Habitat restoration / Migratory birds / National wildlife refuges

Give the gift that gives back

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I’m Tom, the Fish and Wildlife Service’s new communications intern. If I’m not out fetching coffee, I’ll be sharing important or entertaining conservation stories here every Friday. Credit: USFWS

With so many options to choose from, finding the right gift for that special someone can be stressful. But there’s a gift that almost anyone can appreciate, and that’s one that gives back to wildlife: the Federal Duck Stamp.

It’s one of the surest ways of conserving America’s nature. In fact, 98 cents of every dollar, or $14.70, of the proceeds of every Duck Stamp sold go to preserving wetlands via the Migratory Bird Conservation Fund. It certainly beats another gift certificate, because it shows you know the Stamp’s recipient cares about conserving nature.

First issued in 1934 as a federal license to hunt migratory waterfowl, the Duck Stamp has raised over $800 million to buy and preserve wetland wildlife refuges. Duck Stamps also grant entry to national wildlife refuges that normally charge for admission. Bird watchers, conservationists, hunters, students or anyone with a taste for sustainability and conservation would appreciate a Federal Duck Stamp.

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The 2011 Federal Duck Stamp was illustrated by Minnesota artist Joseph Hautman, his fourth time winning the Federal Duck Stamp Contest. Credit: USFWS

In 2012, my favorite national wildlife refuge, Parker River in Massachusetts, purchased more than 4,600 acres of land, funded in part by federal Duck Stamp revenue. This new habitat will be restored and conserved, and is crucial for the continued success of wildlife that make the refuge their home.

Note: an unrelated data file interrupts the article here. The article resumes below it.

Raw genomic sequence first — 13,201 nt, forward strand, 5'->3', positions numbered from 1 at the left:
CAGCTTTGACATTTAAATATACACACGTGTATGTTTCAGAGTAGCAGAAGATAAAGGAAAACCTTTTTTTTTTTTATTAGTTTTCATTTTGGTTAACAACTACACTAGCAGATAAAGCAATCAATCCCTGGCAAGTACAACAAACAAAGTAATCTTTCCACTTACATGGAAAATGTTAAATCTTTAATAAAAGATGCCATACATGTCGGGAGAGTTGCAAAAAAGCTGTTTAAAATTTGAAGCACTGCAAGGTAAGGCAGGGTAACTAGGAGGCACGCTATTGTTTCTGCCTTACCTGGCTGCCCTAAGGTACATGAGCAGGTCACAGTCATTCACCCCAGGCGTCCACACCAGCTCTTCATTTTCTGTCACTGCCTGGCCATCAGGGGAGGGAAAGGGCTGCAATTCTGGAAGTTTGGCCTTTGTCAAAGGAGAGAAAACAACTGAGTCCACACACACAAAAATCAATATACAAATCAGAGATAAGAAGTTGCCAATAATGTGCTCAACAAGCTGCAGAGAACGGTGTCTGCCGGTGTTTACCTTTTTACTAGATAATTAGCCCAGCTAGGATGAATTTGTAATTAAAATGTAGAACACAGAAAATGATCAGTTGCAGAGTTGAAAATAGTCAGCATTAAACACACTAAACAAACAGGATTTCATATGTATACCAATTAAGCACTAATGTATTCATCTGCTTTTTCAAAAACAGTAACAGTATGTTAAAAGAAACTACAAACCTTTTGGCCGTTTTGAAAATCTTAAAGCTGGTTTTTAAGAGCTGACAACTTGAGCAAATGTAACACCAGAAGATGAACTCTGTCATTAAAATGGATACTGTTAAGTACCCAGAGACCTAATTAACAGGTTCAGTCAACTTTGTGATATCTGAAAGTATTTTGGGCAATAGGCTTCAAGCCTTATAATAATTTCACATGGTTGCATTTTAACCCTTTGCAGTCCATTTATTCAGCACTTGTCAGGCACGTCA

In fact, hey, who says you can’t give yourself a Duck Stamp as a holiday present! You’ve earned it! You can frame it, put it in your wallet, who knows! The possibilities are truly endless—it’s like having a miniature work of art in your pocket. Plus, as you may have heard, it helps conserve our invaluable wildlife. Did I mention that already? And, if you’re of the stamp collecting persuasion, Duck Stamps are an essential addition to any collection.

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Ducks aren’t the only wildlife that benefits from the increased habitat, of course. At the Parker River National Wildlife Refuge, sandpipers enjoy the restored habitat that’s funded in part by the Duck Stamp. Credit: USFWS

And if you’re sending out holiday cards this season, do your part and use Save Vanishing Species stamps. Part of the proceeds from each stamp goes to Wildlife Without Borders, which funds grants for tigers, elephants, great apes, rhinos, gorillas, chimpanzees, sea turtles… the list goes on. Plus, when your family and friends see the stamp, it’ll spread awareness about the campaign and the importance of supporting conservation efforts worldwide.

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The contest is the only federally legislated art competition in the country, judged by a panel that includes authorities on artwork, waterfowl and philately (which, of course, is the study of stamps, but everyone knows that). Credit: USFWS

The Save Vanishing Species stamp was launched in 2011 with the goal of stamping out extinction—get it? Americans everywhere showed their support for wildlife conservation when, after a year, more than 16.5 million stamps were purchased, raising $1.7 million for wildlife conservation.

So, when you’re selecting holiday gifts this season, and know a hunter, stamp collector or anybody interested in conservation—which is just about anybody with a head on their shoulders—a Duck Stamp might be that thoughtful gift you were looking for.

4 thoughts on “Give the gift that gives back

  1. Reblogged this on The Balsamean and commented:
    Great post, Tom (a.k.a. headshot-e). Make mine with milk, no sugar, please. Via this reblog, I ask my readers to click over to this USFWS post and forward the link to their family and friends, and/or reblog it, and subscribe to the USFWS Northeast blog. All the smartest naturalists read it, of course.

  2. Pingback: Tuesday Trek: Bombay Hook National Wildlife Refuge, Delaware | U.S. Fish and Wildlife Service Northeast Region

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